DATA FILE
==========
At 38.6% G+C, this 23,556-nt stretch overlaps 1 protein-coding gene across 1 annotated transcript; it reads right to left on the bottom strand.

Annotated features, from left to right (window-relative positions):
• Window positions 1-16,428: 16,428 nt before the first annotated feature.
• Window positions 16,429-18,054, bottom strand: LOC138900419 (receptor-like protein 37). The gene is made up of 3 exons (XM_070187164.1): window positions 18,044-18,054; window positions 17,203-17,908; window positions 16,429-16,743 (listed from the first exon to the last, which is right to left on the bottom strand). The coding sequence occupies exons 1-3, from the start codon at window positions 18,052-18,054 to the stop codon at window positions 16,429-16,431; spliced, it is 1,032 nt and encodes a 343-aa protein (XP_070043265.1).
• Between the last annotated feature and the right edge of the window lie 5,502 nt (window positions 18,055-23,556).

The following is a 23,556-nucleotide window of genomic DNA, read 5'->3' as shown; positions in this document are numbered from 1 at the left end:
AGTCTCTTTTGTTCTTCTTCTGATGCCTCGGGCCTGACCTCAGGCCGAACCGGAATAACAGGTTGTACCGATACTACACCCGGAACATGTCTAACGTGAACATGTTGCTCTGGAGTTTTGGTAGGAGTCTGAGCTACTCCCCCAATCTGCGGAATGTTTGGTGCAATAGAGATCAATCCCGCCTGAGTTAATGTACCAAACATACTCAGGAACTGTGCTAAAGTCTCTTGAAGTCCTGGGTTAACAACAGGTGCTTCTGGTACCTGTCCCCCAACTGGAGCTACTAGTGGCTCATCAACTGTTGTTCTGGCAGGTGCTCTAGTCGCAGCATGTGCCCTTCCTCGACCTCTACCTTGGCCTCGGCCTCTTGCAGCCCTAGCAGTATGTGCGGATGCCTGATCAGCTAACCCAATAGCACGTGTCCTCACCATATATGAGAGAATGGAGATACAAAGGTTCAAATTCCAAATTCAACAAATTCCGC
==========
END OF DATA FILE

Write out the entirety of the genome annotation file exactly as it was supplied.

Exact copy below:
At 38.6% G+C, this 23,556-nt stretch overlaps 1 protein-coding gene across 1 annotated transcript; it reads right to left on the bottom strand.

Annotated features, from left to right (window-relative positions):
• Window positions 1-16,428: 16,428 nt before the first annotated feature.
• Window positions 16,429-18,054, bottom strand: LOC138900419 (receptor-like protein 37). The gene is made up of 3 exons (XM_070187164.1): window positions 18,044-18,054; window positions 17,203-17,908; window positions 16,429-16,743 (listed from the first exon to the last, which is right to left on the bottom strand). The coding sequence occupies exons 1-3, from the start codon at window positions 18,052-18,054 to the stop codon at window positions 16,429-16,431; spliced, it is 1,032 nt and encodes a 343-aa protein (XP_070043265.1).
• Between the last annotated feature and the right edge of the window lie 5,502 nt (window positions 18,055-23,556).

The following is a 23,556-nucleotide window of genomic DNA, read 5'->3' as shown; positions in this document are numbered from 1 at the left end:
AGTCTCTTTTGTTCTTCTTCTGATGCCTCGGGCCTGACCTCAGGCCGAACCGGAATAACAGGTTGTACCGATACTACACCCGGAACATGTCTAACGTGAACATGTTGCTCTGGAGTTTTGGTAGGAGTCTGAGCTACTCCCCCAATCTGCGGAATGTTTGGTGCAATAGAGATCAATCCCGCCTGAGTTAATGTACCAAACATACTCAGGAACTGTGCTAAAGTCTCTTGAAGTCCTGGGTTAACAACAGGTGCTTCTGGTACCTGTCCCCCAACTGGAGCTACTAGTGGCTCATCAACTGTTGTTCTGGCAGGTGCTCTAGTCGCAGCATGTGCCCTTCCTCGACCTCTACCTTGGCCTCGGCCTCTTGCAGCCCTAGCAGTATGTGCGGATGCCTGATCAGCTAACCCAATAGCACGTGTCCTCACCATATATGAGAGAATGGAGATACAAAGGTTCAAATTCCAAATTCAACAAATTCCGC